While most mosques across the world continue to follow the tradition of separating women from male congregants, a mosque in downtown Los Angeles is strictly for women and forbids men, making it the first of its kind in the US.
While female-only mosques exist in China, Chile and India, Muslim women haven't had a forum in the US. According to the LA Times, Hasna Maznavi and Sana Muttalib, followers of Islam, were tired of the double standards for men and women in most mosques and decided to start one on their own, where women would feel welcome.
Yasmeen Ruhge, a cardiologist from Pasadena who was among the women attending the inaugural prayer on Friday said, "When we go to the mosque we have to sit on one side. Not that we aren't equal, but this gives us a freedom to talk as all women [sic] and create an independent role."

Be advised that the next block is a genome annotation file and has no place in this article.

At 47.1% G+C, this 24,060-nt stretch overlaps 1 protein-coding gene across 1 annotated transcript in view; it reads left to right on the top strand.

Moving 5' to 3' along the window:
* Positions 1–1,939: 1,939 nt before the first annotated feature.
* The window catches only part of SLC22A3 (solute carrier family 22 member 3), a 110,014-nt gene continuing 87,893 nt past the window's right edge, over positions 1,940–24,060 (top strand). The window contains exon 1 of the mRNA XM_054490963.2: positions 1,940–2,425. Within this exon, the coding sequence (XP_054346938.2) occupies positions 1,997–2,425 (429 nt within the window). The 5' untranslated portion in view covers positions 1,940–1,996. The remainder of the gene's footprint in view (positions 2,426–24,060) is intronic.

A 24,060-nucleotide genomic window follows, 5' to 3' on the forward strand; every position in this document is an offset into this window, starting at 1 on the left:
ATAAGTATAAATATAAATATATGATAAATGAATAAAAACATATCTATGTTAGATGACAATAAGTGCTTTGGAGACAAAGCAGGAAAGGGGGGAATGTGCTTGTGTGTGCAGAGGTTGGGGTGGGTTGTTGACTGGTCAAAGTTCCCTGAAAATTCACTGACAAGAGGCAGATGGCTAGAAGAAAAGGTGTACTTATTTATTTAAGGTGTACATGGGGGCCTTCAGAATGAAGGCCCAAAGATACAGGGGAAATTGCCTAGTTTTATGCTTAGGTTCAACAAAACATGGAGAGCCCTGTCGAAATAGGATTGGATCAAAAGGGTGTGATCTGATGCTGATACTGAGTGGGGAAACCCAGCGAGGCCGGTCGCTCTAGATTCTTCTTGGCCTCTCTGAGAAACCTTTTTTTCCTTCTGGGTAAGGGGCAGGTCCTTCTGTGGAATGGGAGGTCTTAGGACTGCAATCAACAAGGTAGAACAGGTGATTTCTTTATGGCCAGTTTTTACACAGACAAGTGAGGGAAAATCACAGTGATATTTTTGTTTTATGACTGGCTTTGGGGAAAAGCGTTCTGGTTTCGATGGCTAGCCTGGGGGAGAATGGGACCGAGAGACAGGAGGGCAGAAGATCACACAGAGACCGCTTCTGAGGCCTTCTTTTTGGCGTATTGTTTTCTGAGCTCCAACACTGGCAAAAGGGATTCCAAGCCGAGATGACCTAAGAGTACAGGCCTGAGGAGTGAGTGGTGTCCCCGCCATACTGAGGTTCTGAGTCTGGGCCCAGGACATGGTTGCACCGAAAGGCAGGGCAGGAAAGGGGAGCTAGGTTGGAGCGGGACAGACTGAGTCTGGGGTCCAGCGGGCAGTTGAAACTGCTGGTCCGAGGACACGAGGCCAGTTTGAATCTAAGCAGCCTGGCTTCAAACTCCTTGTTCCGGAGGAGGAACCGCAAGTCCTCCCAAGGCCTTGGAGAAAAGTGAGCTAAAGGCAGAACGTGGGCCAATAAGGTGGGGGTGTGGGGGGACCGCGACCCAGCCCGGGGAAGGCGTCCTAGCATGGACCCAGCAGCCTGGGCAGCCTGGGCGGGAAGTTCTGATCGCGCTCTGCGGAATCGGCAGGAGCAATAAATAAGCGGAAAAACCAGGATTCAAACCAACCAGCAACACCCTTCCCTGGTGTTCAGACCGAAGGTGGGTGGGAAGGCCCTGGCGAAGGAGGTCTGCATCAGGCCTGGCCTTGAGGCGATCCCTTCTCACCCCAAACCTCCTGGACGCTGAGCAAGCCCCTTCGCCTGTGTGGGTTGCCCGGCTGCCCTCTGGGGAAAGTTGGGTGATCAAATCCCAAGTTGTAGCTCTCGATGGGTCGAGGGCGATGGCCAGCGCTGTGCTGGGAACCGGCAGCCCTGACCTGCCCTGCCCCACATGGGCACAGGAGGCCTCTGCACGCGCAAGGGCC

Following the first prayer at the unique mosque in LA, many women felt overwhelmed and called the experience "liberating".
Female empowerment in the Muslim community has been in the pipeline for a while now because of extreme punishments dealt out to women who do not follow the Islamic code of conduct.
"One of the major ways that Islam is 'othered'— one of the major stereotypes — is how they treat women," said Ruqayya Khan, chairwoman of Islamic studies at Claremont Graduate University, before adding, "But there is a rich history of women in Islam, and it's often kind of sidelined or buried."
The trailblazing mosque is expected to succeed in emancipating women, allowing them to grow and succeed further. "Maybe out of this space we could find a woman who is able to think in terms of reform in Islam," Khan said. "Maybe we could get a female Luther out of this. Wouldn't that be exciting?" she added.